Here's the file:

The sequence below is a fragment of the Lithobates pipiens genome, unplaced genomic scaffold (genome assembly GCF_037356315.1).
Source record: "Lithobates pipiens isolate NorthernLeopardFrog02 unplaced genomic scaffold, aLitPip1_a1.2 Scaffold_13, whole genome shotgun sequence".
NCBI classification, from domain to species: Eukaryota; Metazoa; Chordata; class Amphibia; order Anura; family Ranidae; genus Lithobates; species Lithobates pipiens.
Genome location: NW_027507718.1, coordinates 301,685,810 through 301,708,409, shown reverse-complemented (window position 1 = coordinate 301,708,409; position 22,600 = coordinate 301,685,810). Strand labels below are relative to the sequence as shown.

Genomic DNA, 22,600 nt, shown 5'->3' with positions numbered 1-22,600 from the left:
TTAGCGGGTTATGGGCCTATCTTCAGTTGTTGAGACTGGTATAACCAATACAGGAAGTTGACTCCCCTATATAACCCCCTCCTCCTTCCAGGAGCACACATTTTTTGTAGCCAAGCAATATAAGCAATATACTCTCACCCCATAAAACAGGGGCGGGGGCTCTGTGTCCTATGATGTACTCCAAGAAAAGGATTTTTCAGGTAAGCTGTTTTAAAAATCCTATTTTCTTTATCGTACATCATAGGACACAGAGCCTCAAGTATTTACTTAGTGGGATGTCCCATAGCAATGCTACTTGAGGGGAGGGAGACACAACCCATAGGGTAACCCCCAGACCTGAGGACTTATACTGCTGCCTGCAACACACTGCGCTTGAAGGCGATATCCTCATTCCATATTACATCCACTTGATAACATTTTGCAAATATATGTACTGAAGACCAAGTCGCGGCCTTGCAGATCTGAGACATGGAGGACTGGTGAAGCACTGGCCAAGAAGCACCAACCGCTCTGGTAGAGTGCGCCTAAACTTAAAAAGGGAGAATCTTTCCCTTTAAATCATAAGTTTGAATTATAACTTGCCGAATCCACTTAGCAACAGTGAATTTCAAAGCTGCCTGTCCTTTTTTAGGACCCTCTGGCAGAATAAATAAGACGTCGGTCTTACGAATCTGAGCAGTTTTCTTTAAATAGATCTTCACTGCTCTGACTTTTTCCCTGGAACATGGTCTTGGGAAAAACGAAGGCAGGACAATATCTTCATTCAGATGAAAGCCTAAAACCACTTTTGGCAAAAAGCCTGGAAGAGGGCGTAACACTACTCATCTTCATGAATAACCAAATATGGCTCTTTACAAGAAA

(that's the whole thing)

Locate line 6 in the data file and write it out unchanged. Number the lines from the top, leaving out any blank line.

TTAGCGGGTTATGGGCCTATCTTCAGTTGTTGAGACTGGTATAACCAATACAGGAAGTTGACTCCCCTATATAACCCCCTCCTCCTTCCAGGAGCACACATTTTTTGTAGCCAAGCAATATAAGCAATATACTCTCACCCCATAAAACAGGGGCGGGGGCTCTGTGTCCTATGATGTACTCCAAGAAAAGGATTTTTCAGGTAAGCTGTTTTAAAAATCCTATTTTCTTTATCGTACATCATAGGACACAGAGCCTCAAGTATTTACTTAGTGGGATGTCCCATAGCAATGCTACTTGAGGGGAGGGAGACACAACCCATAGGGTAACCCCCAGACCTGAGGACTTATACTGCTGCCTGCAACACACTGCGCTTGAAGGCGATATCCTCATTCCATATTACATCCACTTGATAACATTTTGCAAATATATGTACTGAAGACCAAGTCGCGGCCTTGCAGATCTGAGACATGGAGGACTGGTGAAGCACTGGCCAAGAAGCACCAACCGCTCTGGTAGAGTGCGCCTAAACTTAAAAAGGGAGAATCTTTCCCTTTAAATCATAAGTTTGAATTATAACTTGCCGAATCCACTTAGCAACAGTGAATTTCAAAGCTGCCTGTCCTTTTTTAGGACCCTCTGGCAGAATAAATAAGACGTCGGTCTTACGAATCTGAGCAGTTTTCTTTAAATAGATCTTCACTGCTCTGACTTTTTCCCTGGAACATGGTCTTGGGAAAAACGAAGGCAGGACAATATCTTCATTCAGATGAAAGCCTAAAACCACTTTTGGCAAAAAGCCTGGAAGAGGGCGTAACACTACTCATCTTCATGAATAACCAAATATGGCTCTTTACAAGAAA